SOLIC

In the SOLIC project, uncertainties of the solar-induced decadal climate variability from the lower thermosphere down to the ocean are quantified, an important component of reliable climate predictions. Observations and parameterization studies indicate a contribution of solar cycle variability to climate variability, but the quantification of this contribution remains a difficult task, not only because of limited observational data, but also due to complex non-linear interactions for the transfer of the solar signal from the upper to the lower atmosphere.

Research activities within SOLIC will focus on an integrated solar cycle analysis by studying i) the degree and quality of the solar processes incorporated in three state-of-the-art chemistry-climate models with respect to radiative and auroral processes as well as dynamics, ii) the discrepancies in 11-year solar irradiance forcing, and iii) the model formulation, especially the model’s top height and the role of the ocean. This will be complemented by comparing the simulated response to other existing chemistry-climate model (CCM) simulations as well as simulations with general circulation models with active ocean (AOGCMs). The goals of SOLIC are directly linked to the international WCRP/SPARC-SOLARIS/HEPPA initiative (http://solarisheppa.geomar.de/) and SOLIC will provide the German contribution to it.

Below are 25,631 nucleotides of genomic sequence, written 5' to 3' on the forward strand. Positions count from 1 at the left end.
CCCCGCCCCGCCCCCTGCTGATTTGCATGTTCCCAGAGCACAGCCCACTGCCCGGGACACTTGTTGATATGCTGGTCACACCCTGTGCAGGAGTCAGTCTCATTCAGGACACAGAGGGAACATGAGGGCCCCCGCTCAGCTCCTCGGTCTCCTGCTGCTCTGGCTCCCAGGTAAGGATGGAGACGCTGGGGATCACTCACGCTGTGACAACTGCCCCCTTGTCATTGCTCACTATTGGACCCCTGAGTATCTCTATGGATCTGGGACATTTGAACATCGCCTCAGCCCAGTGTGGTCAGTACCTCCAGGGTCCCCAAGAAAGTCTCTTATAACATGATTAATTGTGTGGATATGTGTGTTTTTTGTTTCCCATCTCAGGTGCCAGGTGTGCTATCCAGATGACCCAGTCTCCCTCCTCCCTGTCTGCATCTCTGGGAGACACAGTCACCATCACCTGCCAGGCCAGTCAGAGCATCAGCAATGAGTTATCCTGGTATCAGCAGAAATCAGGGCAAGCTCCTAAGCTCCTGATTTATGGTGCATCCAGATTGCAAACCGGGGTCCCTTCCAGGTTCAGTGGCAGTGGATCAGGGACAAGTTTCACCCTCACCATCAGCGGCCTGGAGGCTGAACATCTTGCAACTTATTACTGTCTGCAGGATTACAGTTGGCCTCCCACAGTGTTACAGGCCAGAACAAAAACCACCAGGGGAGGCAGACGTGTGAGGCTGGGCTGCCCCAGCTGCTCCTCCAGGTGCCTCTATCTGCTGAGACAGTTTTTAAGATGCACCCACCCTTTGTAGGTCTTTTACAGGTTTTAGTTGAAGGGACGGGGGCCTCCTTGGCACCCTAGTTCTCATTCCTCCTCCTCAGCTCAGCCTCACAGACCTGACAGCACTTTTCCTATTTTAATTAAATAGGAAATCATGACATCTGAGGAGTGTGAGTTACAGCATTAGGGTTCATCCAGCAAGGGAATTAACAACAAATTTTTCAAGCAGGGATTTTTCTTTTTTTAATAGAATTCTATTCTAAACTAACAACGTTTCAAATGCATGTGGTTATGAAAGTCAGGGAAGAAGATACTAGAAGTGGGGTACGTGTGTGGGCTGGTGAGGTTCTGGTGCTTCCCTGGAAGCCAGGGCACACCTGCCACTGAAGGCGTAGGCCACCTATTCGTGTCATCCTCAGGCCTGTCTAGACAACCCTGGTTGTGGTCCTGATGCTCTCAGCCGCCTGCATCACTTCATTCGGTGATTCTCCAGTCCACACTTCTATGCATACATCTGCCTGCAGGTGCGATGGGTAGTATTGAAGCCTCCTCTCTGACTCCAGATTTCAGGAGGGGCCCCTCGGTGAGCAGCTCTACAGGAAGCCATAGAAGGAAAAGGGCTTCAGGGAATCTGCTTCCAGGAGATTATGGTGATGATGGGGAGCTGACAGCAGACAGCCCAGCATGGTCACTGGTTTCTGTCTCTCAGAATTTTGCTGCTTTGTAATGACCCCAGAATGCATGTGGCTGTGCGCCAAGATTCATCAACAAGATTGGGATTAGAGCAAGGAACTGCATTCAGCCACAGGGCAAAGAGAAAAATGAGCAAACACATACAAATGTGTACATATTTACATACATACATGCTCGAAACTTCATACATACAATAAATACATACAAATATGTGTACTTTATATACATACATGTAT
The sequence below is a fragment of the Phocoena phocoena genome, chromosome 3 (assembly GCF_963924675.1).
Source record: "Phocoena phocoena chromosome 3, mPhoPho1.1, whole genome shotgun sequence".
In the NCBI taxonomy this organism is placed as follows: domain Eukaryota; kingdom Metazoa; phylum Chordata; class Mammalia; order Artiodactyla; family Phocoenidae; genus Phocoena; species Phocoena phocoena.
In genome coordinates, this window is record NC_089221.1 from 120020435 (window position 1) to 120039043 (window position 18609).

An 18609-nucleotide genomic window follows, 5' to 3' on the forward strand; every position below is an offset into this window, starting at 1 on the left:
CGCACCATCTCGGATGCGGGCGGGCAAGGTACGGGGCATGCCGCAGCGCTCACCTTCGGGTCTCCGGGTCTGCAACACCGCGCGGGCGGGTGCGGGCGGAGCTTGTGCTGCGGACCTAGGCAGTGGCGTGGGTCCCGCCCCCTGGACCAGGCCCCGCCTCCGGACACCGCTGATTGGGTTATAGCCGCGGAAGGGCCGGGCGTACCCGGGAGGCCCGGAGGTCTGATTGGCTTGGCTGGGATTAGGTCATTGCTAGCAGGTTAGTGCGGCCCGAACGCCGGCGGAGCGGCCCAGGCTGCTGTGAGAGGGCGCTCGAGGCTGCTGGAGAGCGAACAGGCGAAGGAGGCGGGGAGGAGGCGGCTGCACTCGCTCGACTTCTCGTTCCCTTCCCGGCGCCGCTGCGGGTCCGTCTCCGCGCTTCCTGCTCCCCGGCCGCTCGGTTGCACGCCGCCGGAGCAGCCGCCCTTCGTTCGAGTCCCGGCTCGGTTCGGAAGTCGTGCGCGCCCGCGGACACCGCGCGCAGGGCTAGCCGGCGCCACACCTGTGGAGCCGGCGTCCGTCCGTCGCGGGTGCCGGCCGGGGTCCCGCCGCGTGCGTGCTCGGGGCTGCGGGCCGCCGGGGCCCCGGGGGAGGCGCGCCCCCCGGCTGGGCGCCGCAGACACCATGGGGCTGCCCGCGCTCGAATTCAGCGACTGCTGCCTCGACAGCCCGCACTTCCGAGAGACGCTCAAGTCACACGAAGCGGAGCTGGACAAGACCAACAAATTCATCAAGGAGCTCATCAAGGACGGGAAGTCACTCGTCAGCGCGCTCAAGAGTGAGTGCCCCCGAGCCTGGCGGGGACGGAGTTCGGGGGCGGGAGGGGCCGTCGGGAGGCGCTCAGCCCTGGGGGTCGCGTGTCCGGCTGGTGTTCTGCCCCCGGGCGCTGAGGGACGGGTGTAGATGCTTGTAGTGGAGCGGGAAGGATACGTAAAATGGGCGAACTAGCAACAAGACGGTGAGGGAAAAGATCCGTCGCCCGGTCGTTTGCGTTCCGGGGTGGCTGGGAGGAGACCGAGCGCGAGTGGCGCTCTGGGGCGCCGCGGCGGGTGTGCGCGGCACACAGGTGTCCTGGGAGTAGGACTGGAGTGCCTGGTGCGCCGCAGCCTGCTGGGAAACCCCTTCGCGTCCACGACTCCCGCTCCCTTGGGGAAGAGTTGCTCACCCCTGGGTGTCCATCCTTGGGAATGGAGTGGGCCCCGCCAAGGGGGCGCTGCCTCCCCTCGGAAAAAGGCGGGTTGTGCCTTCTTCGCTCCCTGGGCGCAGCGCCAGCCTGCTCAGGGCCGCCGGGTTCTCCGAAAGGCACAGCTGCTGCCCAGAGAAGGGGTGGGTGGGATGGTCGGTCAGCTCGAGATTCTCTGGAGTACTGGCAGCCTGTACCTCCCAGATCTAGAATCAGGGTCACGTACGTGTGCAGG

Work package 1 (WP1) of SOLIC investigates the minimum necessary spectral resolution required in the SW radiation code of a model in order to simulate the atmospheric heating response to the solar cycle. WP2 is dedicated to the precipitation of ionized particles and the development of a parametrization of auroral effects for CCMs, both as an upper boundary condition for low-top models, and as a source term in the upper mesosphere/lower thermosphere for the high-top models. WP3 examines the sensitivity of atmospheric signals to different spectral solar irradiance data sets as well as the effects of geomagnetic activity. WP4 analyzes the propagation pathways of the solar signal (radiative and particle effects) from the upper atmosphere down to the ocean. The importance of stratospheric "top-down" and tropospheric-oceanic "bottom-up" processes is analyzed.

Project partner: (in alphabetic order)
Prof. Dr. Ulrike Langematz (FUB, Co-PI)
Prof. Dr. Katja Matthes (GEOMAR, PI)
Dr. Miriam Sinnhuber (KIT, Co-PI)


Kontakt:
Prof. Dr. Katja Matthes
GEOMAR Helmholtz-Zentrum für Ozeanforschung Kiel
E-Mail: kmatthes(at)geomar.de